Where do turkeys come from?

Ryan Holeywell | @RyanHoleywell | November 26, 2015

Image via flickr/Steve Voght.

Image via flickr/Steve Voght.

Usually, the Urban Edge focuses on demographic issues of urban communities, but in honor of the Thanksgiving holiday, today we’re focusing on another topic: the demographics of turkeys.

Last fiscal year, the United States raised 237.5 million turkeys, according to the U.S. Department of Agriculture. That’s approximately one turkey for every adult living in the country. Collectively, those birds were worth $5.3 billion.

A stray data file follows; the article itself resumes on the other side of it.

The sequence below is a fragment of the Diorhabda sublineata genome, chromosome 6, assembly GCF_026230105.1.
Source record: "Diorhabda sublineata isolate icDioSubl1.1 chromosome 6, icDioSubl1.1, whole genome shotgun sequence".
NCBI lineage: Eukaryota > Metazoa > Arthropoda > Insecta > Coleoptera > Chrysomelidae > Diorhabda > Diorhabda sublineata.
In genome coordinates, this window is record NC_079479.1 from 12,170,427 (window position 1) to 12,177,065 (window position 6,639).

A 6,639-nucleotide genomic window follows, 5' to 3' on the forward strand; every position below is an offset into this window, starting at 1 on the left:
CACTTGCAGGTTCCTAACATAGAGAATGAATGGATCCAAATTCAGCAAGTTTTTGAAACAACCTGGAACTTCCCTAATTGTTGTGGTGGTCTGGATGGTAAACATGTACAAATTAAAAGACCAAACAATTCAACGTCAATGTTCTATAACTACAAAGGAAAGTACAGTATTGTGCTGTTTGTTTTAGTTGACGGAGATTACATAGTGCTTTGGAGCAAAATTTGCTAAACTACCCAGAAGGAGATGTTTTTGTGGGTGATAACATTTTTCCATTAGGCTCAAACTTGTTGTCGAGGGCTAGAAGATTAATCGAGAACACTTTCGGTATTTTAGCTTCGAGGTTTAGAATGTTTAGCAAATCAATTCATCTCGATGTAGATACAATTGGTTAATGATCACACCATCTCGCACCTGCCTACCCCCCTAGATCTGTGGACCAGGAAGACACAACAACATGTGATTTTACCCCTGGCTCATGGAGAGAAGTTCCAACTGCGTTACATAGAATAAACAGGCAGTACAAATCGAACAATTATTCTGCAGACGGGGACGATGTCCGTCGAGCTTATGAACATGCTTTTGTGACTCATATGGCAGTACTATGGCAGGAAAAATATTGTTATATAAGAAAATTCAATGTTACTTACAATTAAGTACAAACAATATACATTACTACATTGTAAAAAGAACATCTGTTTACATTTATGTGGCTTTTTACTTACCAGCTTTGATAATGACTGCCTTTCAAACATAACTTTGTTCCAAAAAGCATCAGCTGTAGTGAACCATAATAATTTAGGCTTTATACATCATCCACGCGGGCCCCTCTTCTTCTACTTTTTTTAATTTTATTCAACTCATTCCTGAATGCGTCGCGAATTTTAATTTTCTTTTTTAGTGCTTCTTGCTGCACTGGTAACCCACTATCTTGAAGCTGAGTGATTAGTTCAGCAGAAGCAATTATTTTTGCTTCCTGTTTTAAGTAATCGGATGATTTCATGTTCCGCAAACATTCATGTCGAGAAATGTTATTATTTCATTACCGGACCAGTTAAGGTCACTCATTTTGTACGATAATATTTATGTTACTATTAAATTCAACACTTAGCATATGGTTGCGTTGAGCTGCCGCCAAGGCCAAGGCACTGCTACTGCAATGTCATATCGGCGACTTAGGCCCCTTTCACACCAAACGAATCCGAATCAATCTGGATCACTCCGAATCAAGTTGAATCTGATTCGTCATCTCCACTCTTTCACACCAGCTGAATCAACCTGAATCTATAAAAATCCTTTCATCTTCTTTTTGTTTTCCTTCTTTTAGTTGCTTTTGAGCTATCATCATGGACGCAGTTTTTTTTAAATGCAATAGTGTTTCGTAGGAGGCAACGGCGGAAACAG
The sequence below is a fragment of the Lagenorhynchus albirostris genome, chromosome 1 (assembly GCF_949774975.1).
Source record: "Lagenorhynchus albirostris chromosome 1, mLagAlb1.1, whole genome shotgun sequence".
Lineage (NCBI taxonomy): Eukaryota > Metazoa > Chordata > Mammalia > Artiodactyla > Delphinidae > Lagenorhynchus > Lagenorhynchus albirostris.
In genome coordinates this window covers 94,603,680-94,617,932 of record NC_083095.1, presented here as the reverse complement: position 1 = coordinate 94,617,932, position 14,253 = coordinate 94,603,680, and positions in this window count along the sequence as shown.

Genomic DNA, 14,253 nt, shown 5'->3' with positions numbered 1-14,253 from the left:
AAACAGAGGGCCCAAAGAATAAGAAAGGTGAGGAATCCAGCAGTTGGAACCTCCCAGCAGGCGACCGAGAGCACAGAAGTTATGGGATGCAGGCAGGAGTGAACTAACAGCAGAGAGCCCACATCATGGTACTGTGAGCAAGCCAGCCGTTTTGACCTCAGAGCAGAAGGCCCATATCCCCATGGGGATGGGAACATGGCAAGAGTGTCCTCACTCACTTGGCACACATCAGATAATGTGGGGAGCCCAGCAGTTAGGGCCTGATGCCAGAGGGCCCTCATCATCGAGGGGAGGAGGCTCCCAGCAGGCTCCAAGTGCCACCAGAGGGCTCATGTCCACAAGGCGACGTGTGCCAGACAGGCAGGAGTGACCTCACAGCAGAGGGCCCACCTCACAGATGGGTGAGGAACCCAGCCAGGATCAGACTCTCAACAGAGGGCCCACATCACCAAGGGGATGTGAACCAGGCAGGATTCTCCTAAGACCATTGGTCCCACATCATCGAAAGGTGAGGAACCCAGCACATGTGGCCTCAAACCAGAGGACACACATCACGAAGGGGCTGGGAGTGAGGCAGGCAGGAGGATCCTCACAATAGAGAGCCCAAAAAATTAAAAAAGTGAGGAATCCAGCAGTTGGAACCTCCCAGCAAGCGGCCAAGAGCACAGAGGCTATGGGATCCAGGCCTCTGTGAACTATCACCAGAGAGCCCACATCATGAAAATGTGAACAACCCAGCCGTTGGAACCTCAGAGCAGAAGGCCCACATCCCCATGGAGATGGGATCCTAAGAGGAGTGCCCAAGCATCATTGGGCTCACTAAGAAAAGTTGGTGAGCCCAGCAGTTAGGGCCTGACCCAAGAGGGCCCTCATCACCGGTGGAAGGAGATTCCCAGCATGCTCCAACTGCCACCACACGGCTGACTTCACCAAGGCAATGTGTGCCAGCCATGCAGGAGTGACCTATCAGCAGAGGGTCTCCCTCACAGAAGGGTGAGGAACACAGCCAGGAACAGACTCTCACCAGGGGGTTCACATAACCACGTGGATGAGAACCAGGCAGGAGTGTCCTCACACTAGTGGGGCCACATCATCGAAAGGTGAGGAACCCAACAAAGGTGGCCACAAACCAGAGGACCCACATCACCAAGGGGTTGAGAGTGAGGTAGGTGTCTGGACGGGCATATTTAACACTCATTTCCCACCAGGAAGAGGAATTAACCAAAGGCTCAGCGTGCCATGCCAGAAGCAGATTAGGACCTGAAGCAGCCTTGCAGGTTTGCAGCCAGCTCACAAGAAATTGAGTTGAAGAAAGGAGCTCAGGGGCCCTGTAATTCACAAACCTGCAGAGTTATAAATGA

Wondering where, exactly, the turkey you’re chomping on this Thanksgiving comes from? There’s a good chance he was born in Minnesota.

Minnesota is unquestionably the U.S. capital of turkey production. It generated 45.5 million birds last year. That’s about 19 percent of all U.S.-born turkeys. North Carolina and Arkansas are also leading turkey producers.

Interestingly, U.S. turkey production is relatively concentrated. Just 14 states are responsible for 87 percent of the turkeys in the U.S. Those places are mostly (but not exclusively) in the Midwest and are included in the map above.

Notably, although turkey production was down last year by 1 percent, the value of the country’s turkeys increased 10 percent. Experts have attributed those rising turkey prices to avian flu, which have wiped out many of the birds and increased the value of those that remained.

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